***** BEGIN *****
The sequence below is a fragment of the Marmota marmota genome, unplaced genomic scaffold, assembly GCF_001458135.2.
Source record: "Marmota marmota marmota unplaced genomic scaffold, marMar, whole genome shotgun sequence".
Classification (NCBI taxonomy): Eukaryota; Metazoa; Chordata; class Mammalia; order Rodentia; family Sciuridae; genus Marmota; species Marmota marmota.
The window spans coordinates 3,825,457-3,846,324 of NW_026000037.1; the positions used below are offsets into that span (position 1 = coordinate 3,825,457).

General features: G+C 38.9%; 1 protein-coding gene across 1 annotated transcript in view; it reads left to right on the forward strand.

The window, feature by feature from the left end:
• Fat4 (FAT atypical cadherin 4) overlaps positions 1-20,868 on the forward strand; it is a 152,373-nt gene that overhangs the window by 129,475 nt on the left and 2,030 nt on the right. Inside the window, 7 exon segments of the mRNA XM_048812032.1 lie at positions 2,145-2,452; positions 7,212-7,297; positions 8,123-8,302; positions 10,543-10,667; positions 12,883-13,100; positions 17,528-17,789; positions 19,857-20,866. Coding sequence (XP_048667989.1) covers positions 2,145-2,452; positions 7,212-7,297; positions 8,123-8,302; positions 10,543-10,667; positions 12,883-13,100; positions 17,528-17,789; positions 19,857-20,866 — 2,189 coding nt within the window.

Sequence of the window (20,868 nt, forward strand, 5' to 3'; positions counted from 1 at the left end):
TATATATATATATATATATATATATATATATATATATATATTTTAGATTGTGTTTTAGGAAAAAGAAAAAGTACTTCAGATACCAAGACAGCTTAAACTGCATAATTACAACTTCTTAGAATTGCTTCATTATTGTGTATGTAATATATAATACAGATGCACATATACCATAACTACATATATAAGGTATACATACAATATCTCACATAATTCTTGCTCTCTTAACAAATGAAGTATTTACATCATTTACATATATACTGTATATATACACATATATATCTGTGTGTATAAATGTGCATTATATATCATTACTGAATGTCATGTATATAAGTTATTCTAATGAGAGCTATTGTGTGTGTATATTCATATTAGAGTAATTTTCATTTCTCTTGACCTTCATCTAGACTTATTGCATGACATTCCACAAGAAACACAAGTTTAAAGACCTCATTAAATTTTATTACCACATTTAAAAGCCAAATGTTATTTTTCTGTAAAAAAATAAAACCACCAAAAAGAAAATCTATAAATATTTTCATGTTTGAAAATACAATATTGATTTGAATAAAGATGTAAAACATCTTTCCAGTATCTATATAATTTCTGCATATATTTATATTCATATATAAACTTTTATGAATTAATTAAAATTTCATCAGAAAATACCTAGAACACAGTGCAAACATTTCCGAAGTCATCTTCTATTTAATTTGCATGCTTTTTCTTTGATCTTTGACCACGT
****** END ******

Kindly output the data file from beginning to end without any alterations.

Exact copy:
The sequence below is a fragment of the Marmota marmota genome, unplaced genomic scaffold, assembly GCF_001458135.2.
Source record: "Marmota marmota marmota unplaced genomic scaffold, marMar, whole genome shotgun sequence".
Classification (NCBI taxonomy): Eukaryota; Metazoa; Chordata; class Mammalia; order Rodentia; family Sciuridae; genus Marmota; species Marmota marmota.
The window spans coordinates 3,825,457-3,846,324 of NW_026000037.1; the positions used below are offsets into that span (position 1 = coordinate 3,825,457).

General features: G+C 38.9%; 1 protein-coding gene across 1 annotated transcript in view; it reads left to right on the forward strand.

The window, feature by feature from the left end:
• Fat4 (FAT atypical cadherin 4) overlaps positions 1-20,868 on the forward strand; it is a 152,373-nt gene that overhangs the window by 129,475 nt on the left and 2,030 nt on the right. Inside the window, 7 exon segments of the mRNA XM_048812032.1 lie at positions 2,145-2,452; positions 7,212-7,297; positions 8,123-8,302; positions 10,543-10,667; positions 12,883-13,100; positions 17,528-17,789; positions 19,857-20,866. Coding sequence (XP_048667989.1) covers positions 2,145-2,452; positions 7,212-7,297; positions 8,123-8,302; positions 10,543-10,667; positions 12,883-13,100; positions 17,528-17,789; positions 19,857-20,866 — 2,189 coding nt within the window.

Sequence of the window (20,868 nt, forward strand, 5' to 3'; positions counted from 1 at the left end):
TATATATATATATATATATATATATATATATATATATATATTTTAGATTGTGTTTTAGGAAAAAGAAAAAGTACTTCAGATACCAAGACAGCTTAAACTGCATAATTACAACTTCTTAGAATTGCTTCATTATTGTGTATGTAATATATAATACAGATGCACATATACCATAACTACATATATAAGGTATACATACAATATCTCACATAATTCTTGCTCTCTTAACAAATGAAGTATTTACATCATTTACATATATACTGTATATATACACATATATATCTGTGTGTATAAATGTGCATTATATATCATTACTGAATGTCATGTATATAAGTTATTCTAATGAGAGCTATTGTGTGTGTATATTCATATTAGAGTAATTTTCATTTCTCTTGACCTTCATCTAGACTTATTGCATGACATTCCACAAGAAACACAAGTTTAAAGACCTCATTAAATTTTATTACCACATTTAAAAGCCAAATGTTATTTTTCTGTAAAAAAATAAAACCACCAAAAAGAAAATCTATAAATATTTTCATGTTTGAAAATACAATATTGATTTGAATAAAGATGTAAAACATCTTTCCAGTATCTATATAATTTCTGCATATATTTATATTCATATATAAACTTTTATGAATTAATTAAAATTTCATCAGAAAATACCTAGAACACAGTGCAAACATTTCCGAAGTCATCTTCTATTTAATTTGCATGCTTTTTCTTTGATCTTTGACCACGT